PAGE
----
Raw chicken doesn’t keep for very long in the fridge, so it’s a good idea to buy it no more than a day before you plan to cook it. As long as you keep it properly refrigerated, it should keep for 1 to 2 days.

If you’d like to marinate or brine the chicken, be sure to plan ahead. You don’t want to leave chicken in a marinade mixture for too long, especially if you’re using acidic ingredients. But if you wait too long to start the process, the meat might spoil.

After the meat is cooked, you’ll have a bit more time before it starts to turn the corner. Cooked chicken should keep in the fridge for up to 4 days.

Wrap any leftovers and put them in the refrigerator as soon as they’ve had a chance to cool completely. Also, force as much air out of the storage containers as you can, in order to help the meat stay fresh longer.

Whether the chicken is raw or cooked, be sure to store it on the bottom shelf of the fridge, toward the back. This helps keep it colder, since warm air enters the fridge every time you open the door. Never store meat products on the door of the refrigerator.

If you aren’t going to be able to cook the chicken within 2 days, or if you don’t have immediate plans to eat the leftovers, freeze the meat instead. That way, you can thaw and enjoy it at your convenience.

How Long Does Chicken Keep in the Freezer?

All meat products should keep indefinitely when stored at a temperature below 0 degrees Fahrenheit. But in practice, they won’t be as good if they’re exposed to the freezing temps for too long.

When meat is frozen, it loses some of its moisture. This is a particular concern with lean meats like chicken breast. If the meat is cooked, it will dry out even faster, as it has already lost moisture due to the cooking process.

Store raw chicken in the freezer for no longer than 3 months for boneless cuts, 6 months for bone-in poultry, and 1 year for whole chickens. Cooked leftovers should be thawed and reheated within 2 to 3 months.

Repeated thawing and refreezing can also result in dry chicken. For this reason, try not to take the meat out of the freezer unless you’ll be able to eat it within a day or two.

Can You Thaw Chicken on the Counter?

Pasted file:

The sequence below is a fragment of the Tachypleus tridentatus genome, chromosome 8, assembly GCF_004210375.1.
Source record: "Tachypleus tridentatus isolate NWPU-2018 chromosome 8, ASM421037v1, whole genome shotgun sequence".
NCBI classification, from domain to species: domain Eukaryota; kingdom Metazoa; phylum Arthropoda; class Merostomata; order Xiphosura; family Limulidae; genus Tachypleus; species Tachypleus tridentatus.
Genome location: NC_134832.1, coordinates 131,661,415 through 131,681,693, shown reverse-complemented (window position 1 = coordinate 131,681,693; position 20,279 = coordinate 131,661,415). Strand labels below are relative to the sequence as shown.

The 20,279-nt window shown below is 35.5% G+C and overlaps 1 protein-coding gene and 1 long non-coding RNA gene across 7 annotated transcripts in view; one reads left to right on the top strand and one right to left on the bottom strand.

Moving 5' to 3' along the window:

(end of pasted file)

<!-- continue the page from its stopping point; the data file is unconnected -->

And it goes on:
It’s not a good idea to thaw chicken by leaving it out on the counter. While it’s a tempting idea, more often than not, it will result in meat that’s no longer safe to consume.

Although the chicken might be frozen solid when you take it out of the freezer, the exterior will warm up quickly. The inside, meanwhile, will still be completely frozen.

This means that the meat on the surface will be hanging around in the danger zone for a perilous amount of time while you wait for the rest of it to thaw. As we’ve established, that spells doom for the product.

Instead of thawing chicken on the counter, put it in a container full of cold water. You can also use the sink, assuming that yours is big enough to completely cover the chicken. The meat should thaw at a rate of about 30 minutes per pound.

Don’t use warm or hot water to speed the thawing process. The chicken needs to stay at a temperature colder than 39 degrees for the duration of the thaw. Additionally, be sure to keep the meat tightly wrapped.

If you have time, it’s preferable to thaw meat in the refrigerator. Put it on a plate or baking sheet to catch any excess liquid, and store it on the bottom shelf. The refrigerator method takes about 24 hours for every 5 pounds of meat, so a whole chicken should be ready to cook within a day or so.

Final Thoughts

Even if you opt to take chicken out of the fridge for a while before you cook it, try to limit the warm-up period to 30 minutes. Also, make sure to refrigerate leftovers promptly, and consume or freeze them within a few days.

Happy grilling!

Darren Wayland Avatar


Leave a Comment